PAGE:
Attendees focused on how to raise benefits of sheep, which makes up 43.3 percent of whole livestock population, putting mutton into economic circulation. They agreed that herders should satisfy livestock sanitation and biosecurity requirements whereas when making it final products meat producers need to give attention on processing methods, choosing heat treatment or halal methods.
For mutton export, Mongolia has been mostly exporting ram lambs. Mutton export to countries in the Middle East is increasing recently.
The daughter of the founder of Chinese telecoms giant Huawei has been arrested in Canada and faces extradition to the United States.
Meng Wanzhou, Huawei's chief financial officer and deputy chair, was arrested in Vancouver on 1 December.
Details of the arrest have not been released but the US has been investigating Huawei over possible violation of sanctions against Iran.
China's embassy in Canada protested at the arrest and demanded her release.
Huawei said it had little information about the charges and was "not aware of any wrongdoing by Ms Meng".
The arrest comes at a sensitive time for US-China relations. The nations are engaged in a trade war that has seen both impose duties of billions of dollars on one another's goods.
The arrest will not help the 90-day tariff truce the nations agreed after President Donald Trump and his Chinese counterpart Xi Jinping met at the G20.
What has Canada said about the arrest?
Canada's ministry of justice confirmed the date and place of Ms Meng's arrest and added: "She is sought for extradition by the United States, and a bail hearing has been set for Friday."
It said it could not say more as Ms Meng had sought a ban on the publication of details and this had been ordered by the courts.
A spokesman for the US justice department in the Eastern District of New York - which Huawei said had brought the charges - declined to comment.
What could be behind it?
US media have reported that Huawei is under investigation for potential violations of US sanctions against Iran.
One report in the New York Times said the US commerce and treasury departments had subpoenaed the firm over suspected violation of sanctions against both Iran and North Korea.
US lawmakers have repeatedly accused the company of being a threat to US national security, arguing that its technology could be used for spying by the Chinese government.
Reacting to the arrest, US Senator Ben Sasse told Associated Press that China was aggressively engaged in undermining US national security interests, often "using private sector entities".
"Americans are grateful that our Canadian partners have arrested the chief financial officer," he added.
How have China and Huawei responded?
Huawei said Ms Meng, the daughter of founder Ren Zhengfei, was detained while transferring between flights.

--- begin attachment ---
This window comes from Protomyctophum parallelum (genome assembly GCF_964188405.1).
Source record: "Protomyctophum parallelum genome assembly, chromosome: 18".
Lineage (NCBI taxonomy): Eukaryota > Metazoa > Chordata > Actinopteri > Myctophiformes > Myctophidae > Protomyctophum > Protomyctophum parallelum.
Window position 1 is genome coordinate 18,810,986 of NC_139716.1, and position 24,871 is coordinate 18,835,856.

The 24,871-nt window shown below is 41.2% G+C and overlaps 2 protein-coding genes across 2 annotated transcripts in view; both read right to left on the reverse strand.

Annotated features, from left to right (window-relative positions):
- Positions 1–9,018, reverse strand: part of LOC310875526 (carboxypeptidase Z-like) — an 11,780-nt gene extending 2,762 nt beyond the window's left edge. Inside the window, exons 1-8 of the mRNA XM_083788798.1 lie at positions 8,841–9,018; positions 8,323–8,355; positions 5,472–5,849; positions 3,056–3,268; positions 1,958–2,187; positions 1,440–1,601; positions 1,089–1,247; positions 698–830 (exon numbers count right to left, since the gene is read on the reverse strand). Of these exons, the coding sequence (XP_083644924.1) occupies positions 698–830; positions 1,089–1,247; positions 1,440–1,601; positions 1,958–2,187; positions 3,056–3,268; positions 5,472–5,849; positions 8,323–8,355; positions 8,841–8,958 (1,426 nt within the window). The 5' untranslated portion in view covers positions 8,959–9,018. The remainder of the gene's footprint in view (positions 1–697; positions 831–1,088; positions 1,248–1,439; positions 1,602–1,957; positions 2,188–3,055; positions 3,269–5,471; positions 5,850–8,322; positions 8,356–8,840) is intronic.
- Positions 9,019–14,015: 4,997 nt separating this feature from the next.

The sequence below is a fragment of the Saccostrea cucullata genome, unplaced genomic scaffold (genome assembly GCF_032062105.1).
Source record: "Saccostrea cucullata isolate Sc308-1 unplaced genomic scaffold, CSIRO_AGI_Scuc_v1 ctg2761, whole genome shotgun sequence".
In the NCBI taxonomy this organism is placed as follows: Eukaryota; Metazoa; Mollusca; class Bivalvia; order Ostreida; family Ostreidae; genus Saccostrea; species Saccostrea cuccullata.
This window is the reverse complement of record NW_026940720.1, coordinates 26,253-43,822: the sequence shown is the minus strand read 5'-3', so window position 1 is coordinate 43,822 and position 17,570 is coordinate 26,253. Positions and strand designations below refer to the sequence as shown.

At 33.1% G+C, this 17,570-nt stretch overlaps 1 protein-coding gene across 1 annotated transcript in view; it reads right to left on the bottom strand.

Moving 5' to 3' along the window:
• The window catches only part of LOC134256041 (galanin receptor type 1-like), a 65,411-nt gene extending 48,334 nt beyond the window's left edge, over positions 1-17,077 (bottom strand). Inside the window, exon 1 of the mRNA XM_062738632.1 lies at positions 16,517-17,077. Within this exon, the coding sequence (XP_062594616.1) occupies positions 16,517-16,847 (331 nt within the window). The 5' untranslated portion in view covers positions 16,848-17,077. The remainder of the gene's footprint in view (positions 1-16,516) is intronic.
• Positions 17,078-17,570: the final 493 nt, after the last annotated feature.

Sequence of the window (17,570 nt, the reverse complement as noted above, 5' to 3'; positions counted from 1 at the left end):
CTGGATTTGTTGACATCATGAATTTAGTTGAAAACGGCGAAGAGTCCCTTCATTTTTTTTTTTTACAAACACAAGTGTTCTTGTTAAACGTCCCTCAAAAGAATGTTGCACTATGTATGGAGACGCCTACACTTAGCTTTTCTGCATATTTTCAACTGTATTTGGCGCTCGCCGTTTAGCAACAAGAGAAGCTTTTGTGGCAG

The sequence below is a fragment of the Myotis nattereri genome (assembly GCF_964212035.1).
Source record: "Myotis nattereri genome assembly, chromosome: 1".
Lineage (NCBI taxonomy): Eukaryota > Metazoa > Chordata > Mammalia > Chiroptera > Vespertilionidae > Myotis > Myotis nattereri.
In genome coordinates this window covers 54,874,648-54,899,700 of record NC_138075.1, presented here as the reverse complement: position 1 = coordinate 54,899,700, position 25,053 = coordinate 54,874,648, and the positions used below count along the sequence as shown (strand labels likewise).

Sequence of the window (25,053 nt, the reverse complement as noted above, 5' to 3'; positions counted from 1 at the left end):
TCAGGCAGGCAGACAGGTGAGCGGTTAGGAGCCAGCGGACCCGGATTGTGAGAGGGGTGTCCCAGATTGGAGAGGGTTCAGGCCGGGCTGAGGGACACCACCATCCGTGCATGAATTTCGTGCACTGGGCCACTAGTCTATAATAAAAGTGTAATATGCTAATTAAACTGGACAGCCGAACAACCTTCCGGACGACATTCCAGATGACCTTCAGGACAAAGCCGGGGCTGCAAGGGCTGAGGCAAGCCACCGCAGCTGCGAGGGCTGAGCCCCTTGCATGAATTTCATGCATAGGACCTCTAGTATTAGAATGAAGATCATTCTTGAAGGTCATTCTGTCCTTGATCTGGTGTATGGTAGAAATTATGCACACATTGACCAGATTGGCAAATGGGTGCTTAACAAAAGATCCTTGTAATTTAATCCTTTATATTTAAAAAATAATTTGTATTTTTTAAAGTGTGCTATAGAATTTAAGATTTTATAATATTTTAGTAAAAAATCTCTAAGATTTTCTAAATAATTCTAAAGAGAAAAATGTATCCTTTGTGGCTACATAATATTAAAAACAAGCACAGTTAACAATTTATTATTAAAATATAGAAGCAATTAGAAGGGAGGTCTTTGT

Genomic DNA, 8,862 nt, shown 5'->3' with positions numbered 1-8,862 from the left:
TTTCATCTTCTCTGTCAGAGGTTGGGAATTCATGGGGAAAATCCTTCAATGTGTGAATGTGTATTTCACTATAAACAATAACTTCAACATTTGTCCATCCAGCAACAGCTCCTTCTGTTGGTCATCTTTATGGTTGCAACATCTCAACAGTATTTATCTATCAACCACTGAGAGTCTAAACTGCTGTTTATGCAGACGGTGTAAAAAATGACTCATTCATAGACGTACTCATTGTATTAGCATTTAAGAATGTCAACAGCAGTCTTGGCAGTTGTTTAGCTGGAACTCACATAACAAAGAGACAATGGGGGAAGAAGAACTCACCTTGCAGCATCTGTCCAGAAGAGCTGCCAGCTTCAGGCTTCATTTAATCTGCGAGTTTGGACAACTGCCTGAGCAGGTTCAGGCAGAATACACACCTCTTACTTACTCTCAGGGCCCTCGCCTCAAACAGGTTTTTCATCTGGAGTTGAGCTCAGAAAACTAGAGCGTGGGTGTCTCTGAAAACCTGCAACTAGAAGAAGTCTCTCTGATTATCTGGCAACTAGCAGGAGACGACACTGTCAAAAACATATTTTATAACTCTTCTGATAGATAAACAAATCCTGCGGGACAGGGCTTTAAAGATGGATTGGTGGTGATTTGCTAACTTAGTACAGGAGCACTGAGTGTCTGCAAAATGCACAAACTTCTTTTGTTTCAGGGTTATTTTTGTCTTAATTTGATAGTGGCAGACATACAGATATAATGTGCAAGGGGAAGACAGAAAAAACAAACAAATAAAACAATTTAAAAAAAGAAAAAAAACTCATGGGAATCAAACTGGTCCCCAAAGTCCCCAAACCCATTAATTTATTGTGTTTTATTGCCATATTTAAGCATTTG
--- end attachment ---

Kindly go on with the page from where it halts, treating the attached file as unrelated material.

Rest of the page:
In a statement, it said it had complied with "all applicable laws and regulations where it operates, including applicable export control and sanction laws and regulations of the UN, US and EU.
"The company believes the Canadian and US legal systems will ultimately reach a just conclusion."
A statement from the Chinese embassy in Canada was far angrier.
It said that Canada, at the request of the US, had arrested a Chinese citizen "not violating any American or Canadian law".
"The Chinese side has lodged stern representations with the US and Canadian side, and urged them to immediately correct the wrongdoing and restore the personal freedom of Ms Meng Wanzhou."
Why is Huawei a concern to the West?
The company is one of the largest telecommunications equipment and services providers in the world, recently passing Apple to become the second-biggest smartphone maker after Samsung.
Some Western governments fear Beijing will gain access to fifth-generation (5G) mobile and other communications networks through Huawei and expand its spying ability, although the firm insists there is no government control.
Security concerns recently led BT to bar Huawei equipment from the heart of the 5G network it is rolling out in the UK.
New Zealand has blocked Huawei equipment over national security concerns, after Australia imposed a similar ban on both Huawei and fellow communications firm ZTE.
The US has brought a number of legal cases against Chinese technology firms, with accusations such as cyber-security theft and violations of Iran sanctions.
Earlier this year, it barred US companies from exporting to ZTE, effectively shutting down the firm. The US later replaced the ban with a fine and governance changes.
The US has also restricted US firms from selling parts to Chinese chipmaker Fujian Jinhua.
What are the Iran sanctions?
Donald Trump last month reinstated all the US sanctions on Iran that had been removed under a 2015 nuclear deal.
Mr Trump had been fiercely opposed to the deal, which saw Iran limit its controversial nuclear activities in exchange for sanctions relief.
The re-imposed sanctions hit oil exports, shipping and banks - indeed all core parts of Iran's economy.
Although there are some waivers, US Treasury Secretary Steven Mnuchin has said the US will "aggressively" target any firm or organisation "evading our sanctions"....
Ulaanbaatar /MONTSAME/ Oyu Tolgoi backed Gobi Oyu Development Support Fund has commissioned and completed the Khanbogd secondary school No.2 with capacity to educate 640- school students and 200- kindergarten children.
The project was proposed by provincial Governor’s office when they identified capacity challenges in town’s school system. Students were studying in multiple shifts due to lack of classrooms creating unfavorable environment for students and teachers and Khanbogd children had limited access to kindergarten.